JMX extensions

JMX (Java Management Extensions) is ideal for monitoring applications built using Java. With Dynatrace, you can monitor any metric in your JVM that is exposed via an MBean.

Infrastructure Monitoring mode

Dynatrace version 1.195+ JMX and PMI extensions are also available in Infrastructure Monitoring mode) You can use them to monitor any infrastructure component and backing service written in Java and have all the collected metrics reported by Dynatrace.

Create a JMX extension

  1. Sign in to Dynatrace and go to Settings > Monitoring > Monitored technologies and click Add new technology monitoring. Of the four available options, one is Monitor Java or WebSphere based technologies. Click Add JMX/PMI extension.
  2. Click Use JMX/PMI extensions editor.
  3. Type the extension name. You can only use letters A-Z, a-z, numbers 0-9, or -/_.
  4. Add the metrics source.
  • Select one of the available technologies.
  • Based on your selection, the editor will suggest the Java process as a source for your metrics. This narrows the list of available MBeans or PMI modules you will use in the next step. The technology behind the process determines whether you'll browse JMX MBeans or PMI modules. Click Add metrics source to use a suggested source. Click Edit pen to select a different process. When selecting it, you can narrow the list of available processes by choosing a particular host or Management Zone.


Selecting the process, host, or Management Zone doesn't limit the extension monitoring scope. JMX/PMI extensions monitor all Java processes accessible to OneAgent. The metric defined for the same MBean and attribute will be also available in other Java processes across your application, which can quickly exhaust your custom metric limit.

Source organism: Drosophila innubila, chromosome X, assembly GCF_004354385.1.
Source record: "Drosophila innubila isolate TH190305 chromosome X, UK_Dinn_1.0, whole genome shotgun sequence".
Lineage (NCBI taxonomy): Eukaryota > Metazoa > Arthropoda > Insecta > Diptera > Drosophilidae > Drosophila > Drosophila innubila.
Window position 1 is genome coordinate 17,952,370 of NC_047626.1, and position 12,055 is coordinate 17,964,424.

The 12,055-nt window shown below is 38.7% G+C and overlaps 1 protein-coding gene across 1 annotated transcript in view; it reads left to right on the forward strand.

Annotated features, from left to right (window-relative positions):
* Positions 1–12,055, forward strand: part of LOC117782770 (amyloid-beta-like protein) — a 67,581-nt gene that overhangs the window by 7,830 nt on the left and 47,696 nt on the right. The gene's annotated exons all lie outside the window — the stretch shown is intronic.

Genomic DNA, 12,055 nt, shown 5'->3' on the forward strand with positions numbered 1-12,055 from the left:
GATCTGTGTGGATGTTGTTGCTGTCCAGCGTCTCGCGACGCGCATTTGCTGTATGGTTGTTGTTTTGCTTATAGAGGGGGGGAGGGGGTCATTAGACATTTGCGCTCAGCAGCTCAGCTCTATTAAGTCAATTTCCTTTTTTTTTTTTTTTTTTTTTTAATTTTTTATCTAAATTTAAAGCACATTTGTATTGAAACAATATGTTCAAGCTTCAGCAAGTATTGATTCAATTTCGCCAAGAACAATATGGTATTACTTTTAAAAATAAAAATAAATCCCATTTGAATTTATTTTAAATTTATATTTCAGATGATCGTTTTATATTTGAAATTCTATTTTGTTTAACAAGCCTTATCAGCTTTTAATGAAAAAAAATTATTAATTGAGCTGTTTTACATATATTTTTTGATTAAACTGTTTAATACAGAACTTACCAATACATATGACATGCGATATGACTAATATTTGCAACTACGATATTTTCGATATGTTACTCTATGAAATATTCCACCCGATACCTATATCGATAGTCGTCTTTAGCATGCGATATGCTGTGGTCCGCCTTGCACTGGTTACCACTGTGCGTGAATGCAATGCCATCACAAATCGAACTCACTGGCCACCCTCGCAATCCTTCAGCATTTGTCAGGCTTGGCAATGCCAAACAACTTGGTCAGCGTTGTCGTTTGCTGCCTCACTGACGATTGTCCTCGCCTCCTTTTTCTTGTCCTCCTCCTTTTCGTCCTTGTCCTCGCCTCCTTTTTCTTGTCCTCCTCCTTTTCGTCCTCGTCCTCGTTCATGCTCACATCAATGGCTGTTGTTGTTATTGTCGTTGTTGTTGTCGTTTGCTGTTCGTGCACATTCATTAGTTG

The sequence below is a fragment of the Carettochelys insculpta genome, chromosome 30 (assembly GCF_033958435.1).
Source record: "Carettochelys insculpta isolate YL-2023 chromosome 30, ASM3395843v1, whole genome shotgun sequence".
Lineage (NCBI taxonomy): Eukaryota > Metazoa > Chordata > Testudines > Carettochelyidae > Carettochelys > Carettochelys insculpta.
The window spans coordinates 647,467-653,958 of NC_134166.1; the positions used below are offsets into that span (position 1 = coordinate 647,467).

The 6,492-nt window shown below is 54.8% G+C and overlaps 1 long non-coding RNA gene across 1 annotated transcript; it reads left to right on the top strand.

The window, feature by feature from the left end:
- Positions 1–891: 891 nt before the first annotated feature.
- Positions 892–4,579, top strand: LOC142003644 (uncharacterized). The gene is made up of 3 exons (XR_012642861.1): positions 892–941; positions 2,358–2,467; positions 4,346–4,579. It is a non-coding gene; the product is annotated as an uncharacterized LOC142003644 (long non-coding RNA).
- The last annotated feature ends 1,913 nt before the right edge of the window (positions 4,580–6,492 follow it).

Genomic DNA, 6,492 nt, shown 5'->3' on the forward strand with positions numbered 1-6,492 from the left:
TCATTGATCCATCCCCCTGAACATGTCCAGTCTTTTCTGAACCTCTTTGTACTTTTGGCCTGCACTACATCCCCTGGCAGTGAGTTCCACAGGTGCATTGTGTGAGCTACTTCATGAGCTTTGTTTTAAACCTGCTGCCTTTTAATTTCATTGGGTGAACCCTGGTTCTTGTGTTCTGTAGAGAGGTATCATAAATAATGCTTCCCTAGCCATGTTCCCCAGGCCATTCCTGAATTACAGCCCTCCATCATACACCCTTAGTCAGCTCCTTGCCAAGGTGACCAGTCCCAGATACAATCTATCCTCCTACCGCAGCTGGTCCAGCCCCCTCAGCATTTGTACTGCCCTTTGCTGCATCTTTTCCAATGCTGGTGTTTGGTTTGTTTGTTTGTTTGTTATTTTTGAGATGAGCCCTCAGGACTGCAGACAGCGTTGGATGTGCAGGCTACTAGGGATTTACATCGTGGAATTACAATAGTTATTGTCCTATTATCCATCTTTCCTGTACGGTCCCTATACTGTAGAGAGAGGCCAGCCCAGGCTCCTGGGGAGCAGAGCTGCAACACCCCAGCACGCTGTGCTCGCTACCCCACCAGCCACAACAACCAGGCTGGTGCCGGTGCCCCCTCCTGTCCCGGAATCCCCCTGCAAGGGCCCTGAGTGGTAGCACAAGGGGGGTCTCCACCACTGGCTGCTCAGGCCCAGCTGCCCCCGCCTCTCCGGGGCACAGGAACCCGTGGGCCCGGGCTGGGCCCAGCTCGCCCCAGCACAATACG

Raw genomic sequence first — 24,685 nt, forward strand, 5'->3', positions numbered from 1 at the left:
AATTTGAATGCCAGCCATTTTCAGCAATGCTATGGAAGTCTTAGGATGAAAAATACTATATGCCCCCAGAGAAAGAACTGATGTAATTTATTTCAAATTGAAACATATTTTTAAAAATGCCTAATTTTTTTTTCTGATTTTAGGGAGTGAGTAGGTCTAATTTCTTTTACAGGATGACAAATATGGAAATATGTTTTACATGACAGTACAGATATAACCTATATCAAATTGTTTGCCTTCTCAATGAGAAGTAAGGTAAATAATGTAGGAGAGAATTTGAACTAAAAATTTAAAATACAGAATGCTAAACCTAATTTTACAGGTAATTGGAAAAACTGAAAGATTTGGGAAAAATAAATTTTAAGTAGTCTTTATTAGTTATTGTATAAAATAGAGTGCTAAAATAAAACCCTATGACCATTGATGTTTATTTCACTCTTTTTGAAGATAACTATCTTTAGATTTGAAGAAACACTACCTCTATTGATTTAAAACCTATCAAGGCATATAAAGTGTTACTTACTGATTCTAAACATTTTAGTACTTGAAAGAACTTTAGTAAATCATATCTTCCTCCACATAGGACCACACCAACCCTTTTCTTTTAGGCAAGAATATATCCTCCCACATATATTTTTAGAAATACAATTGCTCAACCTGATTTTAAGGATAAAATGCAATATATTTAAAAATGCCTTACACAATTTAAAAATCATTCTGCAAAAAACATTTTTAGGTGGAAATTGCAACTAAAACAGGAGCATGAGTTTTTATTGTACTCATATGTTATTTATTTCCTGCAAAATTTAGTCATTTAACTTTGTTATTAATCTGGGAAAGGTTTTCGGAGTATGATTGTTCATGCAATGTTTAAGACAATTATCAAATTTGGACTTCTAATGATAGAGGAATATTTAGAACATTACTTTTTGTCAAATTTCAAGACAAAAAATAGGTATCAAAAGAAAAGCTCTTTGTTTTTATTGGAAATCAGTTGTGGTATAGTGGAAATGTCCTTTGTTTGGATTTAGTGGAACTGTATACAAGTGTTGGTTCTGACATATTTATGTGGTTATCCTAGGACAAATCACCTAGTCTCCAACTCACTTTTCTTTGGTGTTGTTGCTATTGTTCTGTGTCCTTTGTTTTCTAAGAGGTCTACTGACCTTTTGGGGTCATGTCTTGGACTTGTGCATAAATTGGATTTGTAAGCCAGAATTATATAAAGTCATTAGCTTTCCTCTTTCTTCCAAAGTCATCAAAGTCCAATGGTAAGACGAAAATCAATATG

You can also select individual hosts on which to run your new JMX extension, instead of running it globally across your whole environment.

  1. Immediately after you add your JMX extension, go to Settings> Monitored technologies > Custom extensions tab and disable it globally.
  2. Navigate to individual host pages, open the host settings, find your JMX extension and enable it.
  1. When the metrics list is downloaded, click the Add metric button to start creating your extension.


    Select the domain.

    Select key properties

    Key properties filter the list of available MBeans. Note that property values can contain wildcards. Select Exact match to filter MBeans list only to the entries matching the exact key property values.

    Select MBean

    Select one MBean from the list or leave All matching MBeans option. If more than one MBean is matched, this will cause the aggregation of attributes from all matching MBeans into one metric. You will define the aggregation type below.

    Select attribute

    The attributes available in the list are only the numeric ones. To see other attributes, for example attributes of the String type, select Include non-numeric attributes. Note that selected attributes must be parsable to double, or boolean type. Otherwise, Dynatrace OneAgent will not collect any data from such a metric.

    Display name

    You can define a custom display name for the metric.


    Select the metric unit.


    Select the aggregation method if you're pulling an attribute from a number of matching Mbeans.